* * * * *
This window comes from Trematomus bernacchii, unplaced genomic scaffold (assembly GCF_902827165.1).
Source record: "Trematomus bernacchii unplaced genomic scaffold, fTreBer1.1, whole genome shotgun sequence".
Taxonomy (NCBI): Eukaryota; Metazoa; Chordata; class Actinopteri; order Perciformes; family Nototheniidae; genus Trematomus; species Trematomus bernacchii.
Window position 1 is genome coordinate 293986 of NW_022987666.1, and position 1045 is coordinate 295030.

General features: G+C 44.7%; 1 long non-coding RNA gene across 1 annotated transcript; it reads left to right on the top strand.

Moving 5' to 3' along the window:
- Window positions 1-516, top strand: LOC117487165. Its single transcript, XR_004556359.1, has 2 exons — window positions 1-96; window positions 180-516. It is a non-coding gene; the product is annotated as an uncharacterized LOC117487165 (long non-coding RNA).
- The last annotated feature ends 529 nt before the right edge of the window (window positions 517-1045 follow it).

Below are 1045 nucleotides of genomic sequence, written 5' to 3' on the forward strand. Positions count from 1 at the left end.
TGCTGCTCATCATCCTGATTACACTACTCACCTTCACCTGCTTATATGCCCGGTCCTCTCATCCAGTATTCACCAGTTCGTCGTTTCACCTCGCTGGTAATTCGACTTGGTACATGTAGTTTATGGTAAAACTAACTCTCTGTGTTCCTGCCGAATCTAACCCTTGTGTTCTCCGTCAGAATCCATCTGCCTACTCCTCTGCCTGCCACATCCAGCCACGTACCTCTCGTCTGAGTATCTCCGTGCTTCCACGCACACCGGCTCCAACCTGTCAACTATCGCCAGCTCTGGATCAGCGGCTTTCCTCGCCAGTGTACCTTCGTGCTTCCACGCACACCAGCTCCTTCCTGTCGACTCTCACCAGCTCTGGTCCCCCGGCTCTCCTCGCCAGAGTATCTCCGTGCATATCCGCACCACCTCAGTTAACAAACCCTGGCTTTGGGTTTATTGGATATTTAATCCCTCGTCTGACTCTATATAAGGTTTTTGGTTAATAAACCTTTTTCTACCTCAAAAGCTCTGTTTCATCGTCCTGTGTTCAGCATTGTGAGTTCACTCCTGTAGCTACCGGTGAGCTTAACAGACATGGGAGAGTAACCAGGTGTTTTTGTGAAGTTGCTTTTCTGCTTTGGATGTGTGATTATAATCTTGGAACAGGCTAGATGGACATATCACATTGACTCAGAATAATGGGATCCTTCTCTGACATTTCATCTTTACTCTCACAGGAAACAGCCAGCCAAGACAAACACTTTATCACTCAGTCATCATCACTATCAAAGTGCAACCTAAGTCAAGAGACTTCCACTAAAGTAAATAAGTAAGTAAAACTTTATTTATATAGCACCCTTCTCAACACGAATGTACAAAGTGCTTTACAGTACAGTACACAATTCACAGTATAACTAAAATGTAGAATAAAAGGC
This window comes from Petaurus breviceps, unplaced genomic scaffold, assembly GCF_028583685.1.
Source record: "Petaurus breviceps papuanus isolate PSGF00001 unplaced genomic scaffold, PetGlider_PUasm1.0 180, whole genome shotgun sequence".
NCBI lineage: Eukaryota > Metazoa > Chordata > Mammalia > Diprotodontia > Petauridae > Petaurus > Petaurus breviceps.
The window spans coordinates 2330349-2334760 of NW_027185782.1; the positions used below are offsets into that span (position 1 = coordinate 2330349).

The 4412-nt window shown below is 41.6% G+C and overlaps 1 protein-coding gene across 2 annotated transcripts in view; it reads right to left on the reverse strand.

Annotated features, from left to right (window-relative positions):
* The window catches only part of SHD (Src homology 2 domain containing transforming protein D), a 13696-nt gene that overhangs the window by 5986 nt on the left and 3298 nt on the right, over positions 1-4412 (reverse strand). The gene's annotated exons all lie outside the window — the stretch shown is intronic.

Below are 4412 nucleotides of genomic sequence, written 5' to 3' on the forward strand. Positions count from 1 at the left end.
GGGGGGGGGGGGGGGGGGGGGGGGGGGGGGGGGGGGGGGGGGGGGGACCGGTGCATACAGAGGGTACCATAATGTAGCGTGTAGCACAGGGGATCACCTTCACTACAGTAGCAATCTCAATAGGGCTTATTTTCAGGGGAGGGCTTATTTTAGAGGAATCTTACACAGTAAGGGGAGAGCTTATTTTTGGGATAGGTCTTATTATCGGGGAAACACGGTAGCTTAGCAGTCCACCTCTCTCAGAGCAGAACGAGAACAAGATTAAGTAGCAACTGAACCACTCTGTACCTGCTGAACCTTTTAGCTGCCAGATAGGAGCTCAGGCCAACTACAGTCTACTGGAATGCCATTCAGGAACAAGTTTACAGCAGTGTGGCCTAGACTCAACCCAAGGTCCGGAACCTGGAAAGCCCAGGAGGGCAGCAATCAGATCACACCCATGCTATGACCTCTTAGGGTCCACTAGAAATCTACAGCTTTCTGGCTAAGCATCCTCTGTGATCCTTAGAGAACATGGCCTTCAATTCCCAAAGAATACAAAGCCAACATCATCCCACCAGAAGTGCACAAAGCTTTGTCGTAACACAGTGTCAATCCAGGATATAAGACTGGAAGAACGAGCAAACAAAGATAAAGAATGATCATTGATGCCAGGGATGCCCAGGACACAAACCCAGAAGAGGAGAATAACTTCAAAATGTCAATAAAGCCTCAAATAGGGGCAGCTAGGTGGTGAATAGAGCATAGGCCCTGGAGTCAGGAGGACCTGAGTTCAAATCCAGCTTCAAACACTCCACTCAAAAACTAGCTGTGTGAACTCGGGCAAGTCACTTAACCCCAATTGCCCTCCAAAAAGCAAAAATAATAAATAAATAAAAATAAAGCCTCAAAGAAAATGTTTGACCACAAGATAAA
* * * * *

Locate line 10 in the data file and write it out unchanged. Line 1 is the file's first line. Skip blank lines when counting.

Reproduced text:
TGCTGCTCATCATCCTGATTACACTACTCACCTTCACCTGCTTATATGCCCGGTCCTCTCATCCAGTATTCACCAGTTCGTCGTTTCACCTCGCTGGTAATTCGACTTGGTACATGTAGTTTATGGTAAAACTAACTCTCTGTGTTCCTGCCGAATCTAACCCTTGTGTTCTCCGTCAGAATCCATCTGCCTACTCCTCTGCCTGCCACATCCAGCCACGTACCTCTCGTCTGAGTATCTCCGTGCTTCCACGCACACCGGCTCCAACCTGTCAACTATCGCCAGCTCTGGATCAGCGGCTTTCCTCGCCAGTGTACCTTCGTGCTTCCACGCACACCAGCTCCTTCCTGTCGACTCTCACCAGCTCTGGTCCCCCGGCTCTCCTCGCCAGAGTATCTCCGTGCATATCCGCACCACCTCAGTTAACAAACCCTGGCTTTGGGTTTATTGGATATTTAATCCCTCGTCTGACTCTATATAAGGTTTTTGGTTAATAAACCTTTTTCTACCTCAAAAGCTCTGTTTCATCGTCCTGTGTTCAGCATTGTGAGTTCACTCCTGTAGCTACCGGTGAGCTTAACAGACATGGGAGAGTAACCAGGTGTTTTTGTGAAGTTGCTTTTCTGCTTTGGATGTGTGATTATAATCTTGGAACAGGCTAGATGGACATATCACATTGACTCAGAATAATGGGATCCTTCTCTGACATTTCATCTTTACTCTCACAGGAAACAGCCAGCCAAGACAAACACTTTATCACTCAGTCATCATCACTATCAAAGTGCAACCTAAGTCAAGAGACTTCCACTAAAGTAAATAAGTAAGTAAAACTTTATTTATATAGCACCCTTCTCAACACGAATGTACAAAGTGCTTTACAGTACAGTACACAATTCACAGTATAACTAAAATGTAGAATAAAAGGC